Checked content

File:Goshichi no kiri.svg


Japanese House Crest "Go-Shichi no Kiri": The Imperial Crest, Mikado's Seal, or Paulownia Imperialis (kiris) is the private symbol of the Japanese Imperial family from as early as the twelfth century. The use of it (3-5-3 leaves) and its derivatives were granted to valued members of the government. Toyotomi Hideyoshi took the 5-7-5 leaves version and used it so extensively that this derivative was associated with his clan. The 5-7-5 was later used in emblems of the Japanese government.

Date 17 June 2007
Source Own work
Author file created on Adobe Illustrator and Photoshop by: Zagyoso
( Reusing this file)
Public domain This work is in the public domain in the United States because it was published (or registered with the U.S. Copyright Office) before January 1, 1923.

Public domain works must be out of copyright in both the United States and in the source country of the work in order to be hosted on the Commons. If the work is not a U.S. work, the file must have an additional copyright tag indicating the copyright status in the source country.

Public domain According to Japanese Copyright Law the copyright on this work has expired and is as such public domain. According to articles 51 and 57 of the copyright laws of Japan, under the jurisdiction of the Government of Japan all non-photographic works enter the public domain 50 years after the death of the creator (there being multiple creators, the creator who dies last) or 50 years after publication for anonymous or pseudonymous authors or for works whose copyright holder is an organization.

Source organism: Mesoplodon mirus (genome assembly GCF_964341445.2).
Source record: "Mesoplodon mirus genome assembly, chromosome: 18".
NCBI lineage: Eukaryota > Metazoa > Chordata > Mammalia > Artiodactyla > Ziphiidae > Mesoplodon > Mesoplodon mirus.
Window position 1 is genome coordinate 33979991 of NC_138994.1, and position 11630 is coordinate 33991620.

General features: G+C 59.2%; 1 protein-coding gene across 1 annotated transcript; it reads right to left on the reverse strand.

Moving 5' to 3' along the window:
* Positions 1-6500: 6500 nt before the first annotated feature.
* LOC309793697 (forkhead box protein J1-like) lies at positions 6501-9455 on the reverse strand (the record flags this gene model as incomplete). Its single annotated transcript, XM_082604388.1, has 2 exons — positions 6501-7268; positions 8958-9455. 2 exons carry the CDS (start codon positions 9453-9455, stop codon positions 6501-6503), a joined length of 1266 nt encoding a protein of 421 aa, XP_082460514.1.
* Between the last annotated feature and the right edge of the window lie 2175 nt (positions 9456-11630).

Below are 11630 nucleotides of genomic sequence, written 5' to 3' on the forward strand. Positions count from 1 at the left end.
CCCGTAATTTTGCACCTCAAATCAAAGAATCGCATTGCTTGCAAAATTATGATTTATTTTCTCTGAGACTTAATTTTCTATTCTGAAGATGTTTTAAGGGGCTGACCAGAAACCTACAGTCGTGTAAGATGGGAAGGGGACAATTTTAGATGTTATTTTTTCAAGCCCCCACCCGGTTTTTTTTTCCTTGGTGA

Note: Use {{ PD-Japan-oldphoto}} for photos published before December 31, 1956.

Flag of Japan.svg


  1. Griffis, William Elliot (1876) "Sūjin, the Civilizer" in The Mikado's Empire, New York, United States: Harper & Brothers, pp. p. 67 Retrieved on 17 January 2010.
  2. Dalby, Liza (2007) "Paulownia Blooms" in East Wind Melts the Ice: A Memoir Through the Seasons, California, United States: University of California Press, pp. p. 51 Retrieved on 17 January 2010. ISBN: 978-0-520-25053.
The following pages on Schools Wikipedia link to this image (list may be incomplete):


Find out about Schools Wikipedia

Wikipedia for Schools brings Wikipedia into the classroom. SOS Children works in 133 countries and territories across the globe, helps more than 62,000 children, and reaches over 2 million people in total. Sponsoring a child is the coolest way to help.